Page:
Travel anxiety is one of the most common forms of anxiety. It can be tough for an anxious mind to navigate the intricacies of traveling, such as catching public transport, making connections, dealing with traffic and other delays, and even just the act of traveling itself.
There are some simple ways that you can deal with anxiety both before a journey and during one, and this article aims to provide help for those who seek it.
Tip #1: Plan in advance
Where possible, especially for longer journeys or using public transport, put a plan in place that is written down somewhere for you to refer back to. An example of a plan is below:
- Leave the house and walk to bus stop A at 3:45 pm (a 10-minute walk)
- Catch the bus at 4 pm
- The bus arrives at stop B at 4:37 pm
- Bus B goes from stop C at 4:55 pm (walk from B to C takes 2 minutes)
- Bus B arrives at its destination at 5:28 pm
Having a written plan in place can help when searching for the correct bus/train or help you decide when to stop for a break at a service station.
Tip #2: Always leave 5-10 minutes earlier than necessary
When driving or going to catch public transport, always allow for any delays such as traffic jams by leaving 5-10 minutes early. Check the local radio stations for traffic updates and any apps related to public transport to prepare for delays.
Tip #3: Technology can be your best friend
Technology can help you prepare for a journey by allowing you to look up any potential delays to plan for them, help with navigation when you are going to an unfamiliar place, can tell you how many stops you have to ride the bus/train for until it is time to disembark, and can act as a distraction (if you aren’t the one driving) for anxiety on the way.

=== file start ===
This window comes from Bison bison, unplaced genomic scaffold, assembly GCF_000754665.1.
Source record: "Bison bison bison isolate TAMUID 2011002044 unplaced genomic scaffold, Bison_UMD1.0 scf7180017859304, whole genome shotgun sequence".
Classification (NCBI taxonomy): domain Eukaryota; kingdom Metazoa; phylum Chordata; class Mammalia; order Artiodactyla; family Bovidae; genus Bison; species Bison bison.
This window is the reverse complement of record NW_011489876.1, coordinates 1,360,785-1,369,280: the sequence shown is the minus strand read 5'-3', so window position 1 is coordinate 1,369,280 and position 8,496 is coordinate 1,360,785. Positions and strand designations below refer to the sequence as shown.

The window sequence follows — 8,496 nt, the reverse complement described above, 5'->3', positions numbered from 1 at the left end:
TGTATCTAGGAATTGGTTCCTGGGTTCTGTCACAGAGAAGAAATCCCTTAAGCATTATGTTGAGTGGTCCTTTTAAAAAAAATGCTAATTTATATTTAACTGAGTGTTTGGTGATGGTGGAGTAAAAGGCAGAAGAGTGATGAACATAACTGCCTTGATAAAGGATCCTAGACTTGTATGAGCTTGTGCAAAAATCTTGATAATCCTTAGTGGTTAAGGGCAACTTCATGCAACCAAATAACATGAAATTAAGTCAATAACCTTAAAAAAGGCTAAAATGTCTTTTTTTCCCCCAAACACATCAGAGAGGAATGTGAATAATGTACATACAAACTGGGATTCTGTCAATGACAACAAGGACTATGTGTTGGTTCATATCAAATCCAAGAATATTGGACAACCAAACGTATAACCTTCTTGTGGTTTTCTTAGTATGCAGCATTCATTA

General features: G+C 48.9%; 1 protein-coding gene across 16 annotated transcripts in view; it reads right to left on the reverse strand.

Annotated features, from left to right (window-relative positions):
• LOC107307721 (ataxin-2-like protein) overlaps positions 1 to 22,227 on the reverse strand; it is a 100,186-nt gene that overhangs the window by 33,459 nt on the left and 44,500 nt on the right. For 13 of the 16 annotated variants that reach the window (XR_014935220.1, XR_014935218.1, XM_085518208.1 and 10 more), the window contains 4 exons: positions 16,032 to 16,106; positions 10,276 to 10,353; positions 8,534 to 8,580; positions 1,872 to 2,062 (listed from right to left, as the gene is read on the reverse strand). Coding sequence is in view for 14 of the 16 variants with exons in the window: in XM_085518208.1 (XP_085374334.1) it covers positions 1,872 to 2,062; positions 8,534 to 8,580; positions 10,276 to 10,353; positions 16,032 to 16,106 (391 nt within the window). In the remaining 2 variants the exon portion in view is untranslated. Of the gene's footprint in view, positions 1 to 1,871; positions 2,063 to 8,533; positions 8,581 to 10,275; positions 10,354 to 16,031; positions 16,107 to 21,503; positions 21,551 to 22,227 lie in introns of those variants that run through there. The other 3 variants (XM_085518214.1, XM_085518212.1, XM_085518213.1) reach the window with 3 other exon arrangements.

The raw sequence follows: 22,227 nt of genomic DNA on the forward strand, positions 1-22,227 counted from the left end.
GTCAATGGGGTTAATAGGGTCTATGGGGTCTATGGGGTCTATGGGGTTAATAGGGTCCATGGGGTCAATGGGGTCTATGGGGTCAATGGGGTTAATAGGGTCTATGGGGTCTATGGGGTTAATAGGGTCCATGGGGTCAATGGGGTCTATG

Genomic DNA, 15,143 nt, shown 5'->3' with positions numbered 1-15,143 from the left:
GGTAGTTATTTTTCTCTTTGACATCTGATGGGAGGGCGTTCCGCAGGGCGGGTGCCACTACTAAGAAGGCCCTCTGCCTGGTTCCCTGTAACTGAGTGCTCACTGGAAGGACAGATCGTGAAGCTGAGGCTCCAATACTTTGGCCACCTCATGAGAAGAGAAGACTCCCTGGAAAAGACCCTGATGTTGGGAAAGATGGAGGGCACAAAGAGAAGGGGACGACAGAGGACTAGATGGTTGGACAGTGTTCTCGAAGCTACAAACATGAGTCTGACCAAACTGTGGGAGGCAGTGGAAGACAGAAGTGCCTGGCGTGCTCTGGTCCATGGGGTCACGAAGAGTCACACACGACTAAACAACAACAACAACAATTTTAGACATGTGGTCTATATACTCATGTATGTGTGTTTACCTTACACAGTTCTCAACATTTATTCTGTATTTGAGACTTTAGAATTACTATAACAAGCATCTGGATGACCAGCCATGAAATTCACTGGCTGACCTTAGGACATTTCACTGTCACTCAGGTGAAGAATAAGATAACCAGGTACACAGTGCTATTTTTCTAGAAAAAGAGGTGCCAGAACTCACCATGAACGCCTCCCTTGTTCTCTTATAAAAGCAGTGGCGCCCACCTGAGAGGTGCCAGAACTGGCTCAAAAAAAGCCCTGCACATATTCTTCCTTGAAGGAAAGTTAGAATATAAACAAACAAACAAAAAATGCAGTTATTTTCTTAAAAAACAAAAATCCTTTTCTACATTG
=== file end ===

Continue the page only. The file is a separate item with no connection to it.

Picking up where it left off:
Tip #4: Use techniques for anxiety when actively traveling
Anxiety techniques can be very effective when you are in the car, on public transport, or even on a plane. Simple breathing techniques can slow your heart down and help you stay in the present, whilst music can act as a distraction from the thoughts causing the anxiety.
Use the test of the senses to be aware of your surroundings – maybe commence a game of I Spy if you are traveling with people. Ensure you stay hydrated, and finally, take breaks when you can.
Tip #5: Have a backup plan in place
Anxious people love to plan for every eventuality, but only one backup plan is needed. For example, look up the bus or train after the one you intend to catch just in case something goes wrong. Have your mobile handy to inform people of the change in plans or any delays. Remember that the majority of delays and missed buses/trains are out of your control.
Hopefully, you have found these tips helpful. Good luck on your next journey, and we hope that you can use these tips to make it a more pleasant experience.